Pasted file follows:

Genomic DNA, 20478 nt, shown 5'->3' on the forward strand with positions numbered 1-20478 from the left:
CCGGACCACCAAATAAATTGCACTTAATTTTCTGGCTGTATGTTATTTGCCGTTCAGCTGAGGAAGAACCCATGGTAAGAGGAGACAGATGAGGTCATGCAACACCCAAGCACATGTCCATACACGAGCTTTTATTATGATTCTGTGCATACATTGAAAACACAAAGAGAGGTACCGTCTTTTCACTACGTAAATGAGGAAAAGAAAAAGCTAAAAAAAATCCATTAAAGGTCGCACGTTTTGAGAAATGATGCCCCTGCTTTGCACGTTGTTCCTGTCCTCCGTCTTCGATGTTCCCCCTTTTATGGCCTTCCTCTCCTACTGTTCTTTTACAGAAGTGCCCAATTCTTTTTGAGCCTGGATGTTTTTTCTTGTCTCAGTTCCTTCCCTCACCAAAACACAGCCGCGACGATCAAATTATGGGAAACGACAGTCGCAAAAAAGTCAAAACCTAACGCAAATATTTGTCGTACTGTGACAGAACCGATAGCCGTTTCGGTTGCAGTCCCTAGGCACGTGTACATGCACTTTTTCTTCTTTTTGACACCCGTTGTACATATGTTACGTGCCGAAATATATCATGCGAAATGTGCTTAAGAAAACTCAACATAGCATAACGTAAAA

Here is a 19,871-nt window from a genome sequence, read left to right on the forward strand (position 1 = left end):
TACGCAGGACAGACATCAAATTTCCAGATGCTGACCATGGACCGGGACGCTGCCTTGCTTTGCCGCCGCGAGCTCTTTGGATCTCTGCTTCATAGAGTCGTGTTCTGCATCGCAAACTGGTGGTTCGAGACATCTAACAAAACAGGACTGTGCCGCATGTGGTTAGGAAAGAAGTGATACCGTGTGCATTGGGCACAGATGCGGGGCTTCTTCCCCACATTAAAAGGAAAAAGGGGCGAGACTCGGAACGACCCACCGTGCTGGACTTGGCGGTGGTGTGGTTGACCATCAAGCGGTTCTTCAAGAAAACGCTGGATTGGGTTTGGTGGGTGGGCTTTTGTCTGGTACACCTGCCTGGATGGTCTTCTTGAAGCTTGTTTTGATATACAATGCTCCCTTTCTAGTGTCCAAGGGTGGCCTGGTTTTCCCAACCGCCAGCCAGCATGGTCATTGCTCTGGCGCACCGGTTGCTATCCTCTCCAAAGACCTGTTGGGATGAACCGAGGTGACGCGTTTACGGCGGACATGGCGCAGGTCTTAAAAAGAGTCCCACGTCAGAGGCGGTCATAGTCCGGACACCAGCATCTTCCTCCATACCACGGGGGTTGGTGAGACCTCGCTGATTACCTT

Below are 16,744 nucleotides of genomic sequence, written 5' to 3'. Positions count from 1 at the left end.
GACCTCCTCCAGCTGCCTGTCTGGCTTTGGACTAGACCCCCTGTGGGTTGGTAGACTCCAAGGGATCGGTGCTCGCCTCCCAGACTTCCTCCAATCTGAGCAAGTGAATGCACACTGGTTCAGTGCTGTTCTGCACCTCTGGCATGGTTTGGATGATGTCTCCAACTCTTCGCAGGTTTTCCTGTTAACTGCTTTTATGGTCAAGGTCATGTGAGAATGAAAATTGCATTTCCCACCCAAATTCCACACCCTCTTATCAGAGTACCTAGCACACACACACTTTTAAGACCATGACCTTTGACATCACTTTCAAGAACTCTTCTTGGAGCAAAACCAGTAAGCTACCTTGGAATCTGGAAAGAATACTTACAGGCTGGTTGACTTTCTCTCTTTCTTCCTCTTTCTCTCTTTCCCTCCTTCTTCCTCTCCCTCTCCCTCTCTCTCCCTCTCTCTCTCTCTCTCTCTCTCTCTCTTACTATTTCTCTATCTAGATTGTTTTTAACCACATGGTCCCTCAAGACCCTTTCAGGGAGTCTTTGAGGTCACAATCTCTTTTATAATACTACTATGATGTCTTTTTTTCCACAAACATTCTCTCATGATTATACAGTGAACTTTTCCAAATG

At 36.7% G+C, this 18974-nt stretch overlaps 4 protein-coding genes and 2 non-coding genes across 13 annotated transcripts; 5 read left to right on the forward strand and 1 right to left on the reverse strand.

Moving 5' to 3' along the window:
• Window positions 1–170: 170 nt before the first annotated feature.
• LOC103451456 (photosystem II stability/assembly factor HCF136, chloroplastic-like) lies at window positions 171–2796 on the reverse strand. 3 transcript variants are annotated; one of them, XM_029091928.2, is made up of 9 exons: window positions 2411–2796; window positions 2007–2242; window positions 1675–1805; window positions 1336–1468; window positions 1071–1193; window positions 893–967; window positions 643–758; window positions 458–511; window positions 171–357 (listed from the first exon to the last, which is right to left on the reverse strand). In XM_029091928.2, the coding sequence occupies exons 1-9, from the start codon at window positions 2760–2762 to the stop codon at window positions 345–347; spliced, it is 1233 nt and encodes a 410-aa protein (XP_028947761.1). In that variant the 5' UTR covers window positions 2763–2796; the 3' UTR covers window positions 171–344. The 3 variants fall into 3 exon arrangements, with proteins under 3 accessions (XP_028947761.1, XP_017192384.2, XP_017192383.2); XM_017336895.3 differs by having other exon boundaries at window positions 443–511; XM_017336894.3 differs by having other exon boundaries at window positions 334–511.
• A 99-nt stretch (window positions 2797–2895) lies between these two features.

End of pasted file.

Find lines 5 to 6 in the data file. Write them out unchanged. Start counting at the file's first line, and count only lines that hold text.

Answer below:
Below are 16,744 nucleotides of genomic sequence, written 5' to 3'. Positions count from 1 at the left end.
GACCTCCTCCAGCTGCCTGTCTGGCTTTGGACTAGACCCCCTGTGGGTTGGTAGACTCCAAGGGATCGGTGCTCGCCTCCCAGACTTCCTCCAATCTGAGCAAGTGAATGCACACTGGTTCAGTGCTGTTCTGCACCTCTGGCATGGTTTGGATGATGTCTCCAACTCTTCGCAGGTTTTCCTGTTAACTGCTTTTATGGTCAAGGTCATGTGAGAATGAAAATTGCATTTCCCACCCAAATTCCACACCCTCTTATCAGAGTACCTAGCACACACACACTTTTAAGACCATGACCTTTGACATCACTTTCAAGAACTCTTCTTGGAGCAAAACCAGTAAGCTACCTTGGAATCTGGAAAGAATACTTACAGGCTGGTTGACTTTCTCTCTTTCTTCCTCTTTCTCTCTTTCCCTCCTTCTTCCTCTCCCTCTCCCTCTCTCTCCCTCTCTCTCTCTCTCTCTCTCTCTCTCTTACTATTTCTCTATCTAGATTGTTTTTAACCACATGGTCCCTCAAGACCCTTTCAGGGAGTCTTTGAGGTCACAATCTCTTTTATAATACTACTATGATGTCTTTTTTTCCACAAACATTCTCTCATGATTATACAGTGAACTTTTCCAAATG